Is it time to remove your shower doors to create more room? For my family, it was to create more access for mom and dad during bath time. It can seem like an overwhelming task, but in fact it is very quick and easy! I will walk you through the step-by-step process on how to remove shower doors!
How to remove shower doors
First remove the bracket, holding the doors in place. Then stand in the tub and lift the innermost door towards you and up. Once the rollers pop out of the track the door will come right out. Repeat the same process with the second door. Then you can remove the frame.
Tools you will need
- Drill or screwdriver
- Utility knife and or metal scraper
- Razor blade
- Needle nose pliers
- Rubbing alcohol
- Silicone caulk
- Painters tape
- Plastic scraper
- Drill bit
- Porcelain chip fix (I used The Original Super Glue)
Step 1: Remove the bracket holding doors in place
Every shower door set up will be a little different. With that being said, all doors will have some kind of bracket holding them in place. It is crucial to remove this bracket first. In my case, the bracket was held on with three small screws. So I was able to use a drill to remove the bracket.
Another set up, includes a small plastic bracket with ridges that the shower door grooves slide in. If your shower has this DO NOT SKIP THIS STEP. You must remove the caulk that is holding the bracket in place (on the tub) prior to removing bracket. Use a razor blade or metal scrapper. If using a razor blade, be very careful not to scratch or chip the porcelain tub.
Step 2: Remove the glass doors from the frame
Once the bracket is removed from the doors, you should notice that the doors move freely from the bottom. To remove the doors, you MUST BE STANDING INSIDE THE TUB. Grab the innermost door from the bottom. Then pull in (towards you) and lift up, in order to pop the rollers off the track. Once the wheels are free, the door will come off and you can set it aside. Most shower doors are made of tempered glass which is fairly strong. Be very careful removing them and setting them aside – if they hit anything sharp they can shatter.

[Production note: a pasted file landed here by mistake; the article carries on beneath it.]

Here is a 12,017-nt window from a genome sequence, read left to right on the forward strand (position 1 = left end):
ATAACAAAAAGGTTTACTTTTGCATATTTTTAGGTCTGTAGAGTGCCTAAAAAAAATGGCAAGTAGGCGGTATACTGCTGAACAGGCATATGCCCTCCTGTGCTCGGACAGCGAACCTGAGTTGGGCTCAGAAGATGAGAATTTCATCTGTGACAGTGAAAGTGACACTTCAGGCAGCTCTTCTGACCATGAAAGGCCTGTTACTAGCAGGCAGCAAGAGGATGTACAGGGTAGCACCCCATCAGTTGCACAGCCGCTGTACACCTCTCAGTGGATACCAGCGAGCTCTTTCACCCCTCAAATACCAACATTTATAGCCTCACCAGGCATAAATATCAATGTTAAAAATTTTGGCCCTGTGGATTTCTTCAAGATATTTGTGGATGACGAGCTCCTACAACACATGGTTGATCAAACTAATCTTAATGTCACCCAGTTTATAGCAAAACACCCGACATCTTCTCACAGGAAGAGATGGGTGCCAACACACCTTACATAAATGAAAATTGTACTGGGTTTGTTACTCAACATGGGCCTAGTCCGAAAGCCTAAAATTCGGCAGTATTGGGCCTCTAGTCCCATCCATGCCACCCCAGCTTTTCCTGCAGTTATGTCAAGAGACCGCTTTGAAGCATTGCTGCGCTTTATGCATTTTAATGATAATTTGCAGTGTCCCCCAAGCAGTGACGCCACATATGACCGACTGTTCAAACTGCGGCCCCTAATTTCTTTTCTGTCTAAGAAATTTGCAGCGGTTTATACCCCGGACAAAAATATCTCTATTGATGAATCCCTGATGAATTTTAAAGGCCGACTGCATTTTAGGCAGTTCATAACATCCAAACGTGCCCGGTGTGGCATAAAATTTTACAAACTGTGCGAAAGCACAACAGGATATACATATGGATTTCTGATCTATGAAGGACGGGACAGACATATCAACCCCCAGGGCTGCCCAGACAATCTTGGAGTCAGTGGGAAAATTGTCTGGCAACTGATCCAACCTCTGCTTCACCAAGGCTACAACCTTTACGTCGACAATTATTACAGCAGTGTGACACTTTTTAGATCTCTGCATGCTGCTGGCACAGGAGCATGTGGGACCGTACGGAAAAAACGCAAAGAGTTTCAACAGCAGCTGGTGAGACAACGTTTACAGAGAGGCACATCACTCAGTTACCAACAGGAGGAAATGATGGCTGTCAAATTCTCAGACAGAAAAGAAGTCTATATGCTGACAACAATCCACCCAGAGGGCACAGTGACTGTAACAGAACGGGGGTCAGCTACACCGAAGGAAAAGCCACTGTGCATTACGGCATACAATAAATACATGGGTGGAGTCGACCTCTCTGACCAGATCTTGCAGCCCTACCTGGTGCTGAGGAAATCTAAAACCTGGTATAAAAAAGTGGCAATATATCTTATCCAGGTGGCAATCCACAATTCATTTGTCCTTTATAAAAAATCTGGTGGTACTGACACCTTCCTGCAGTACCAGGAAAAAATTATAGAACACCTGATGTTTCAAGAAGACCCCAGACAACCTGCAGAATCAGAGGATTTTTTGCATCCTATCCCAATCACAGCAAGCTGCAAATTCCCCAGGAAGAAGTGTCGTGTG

Now, do the same exact thing for the second door. Stand in the tub, pull in and lift up to remove the rollers from the track. Then place the door off to the side and out of the way. Now that the doors have been removed you can now remove the frame that is attached to the tub and walls.
Step 3: Remove the frame
Start with the top. Some frames at the top will pop right off. Examine to see if there is any caulk that seems to be holding the top in place. If not, it should slide right up. If there is caulk be sure to scrape it all to help jar it loose. Then remove any screws that may be holding the top in place. Once this has all been done, slide the top bracket off and set this aside.
Next, remove the sides. The sides will certainly have caulk on one or both edges holding them in place. Use your razor blade or scraper to cut the caulk. Choose your tool carefully and base the decision on the material the frame is attached to. You may not want to use a razor blade if it is on porcelain as this easily chips/scratches. Subsequently if it is tile, a razor blade will likely not be an issue as tile is much more resilient.
Once the caulk has been loosened, now remove the screws. Depending on the set up, some screws may be covered with rubber stoppers. If this is the case just remove the stoppers with a pair of needle nose pliers.
Now that all the screw covers have been removed, simply remove the screws using a drill or screwdriver. Once all the screws have been removed, the frame should come right down. It may get stuck in some areas. If that is the case, use the razor blade or scrapper to get the last bit of caulk. Now repeat this process on the other side.
Next, you will remove the bottom. It is very important to be careful during this step. Most tubs are made of porcelain and will scratch very easily. It will make your life a lot easier to limit the scratching (as it can be difficult to repair). Use the scraper to remove as much of the caulk as possible. The bottom will be caulked on both sides. Once the caulk is removed/scraped the bottom should come right off.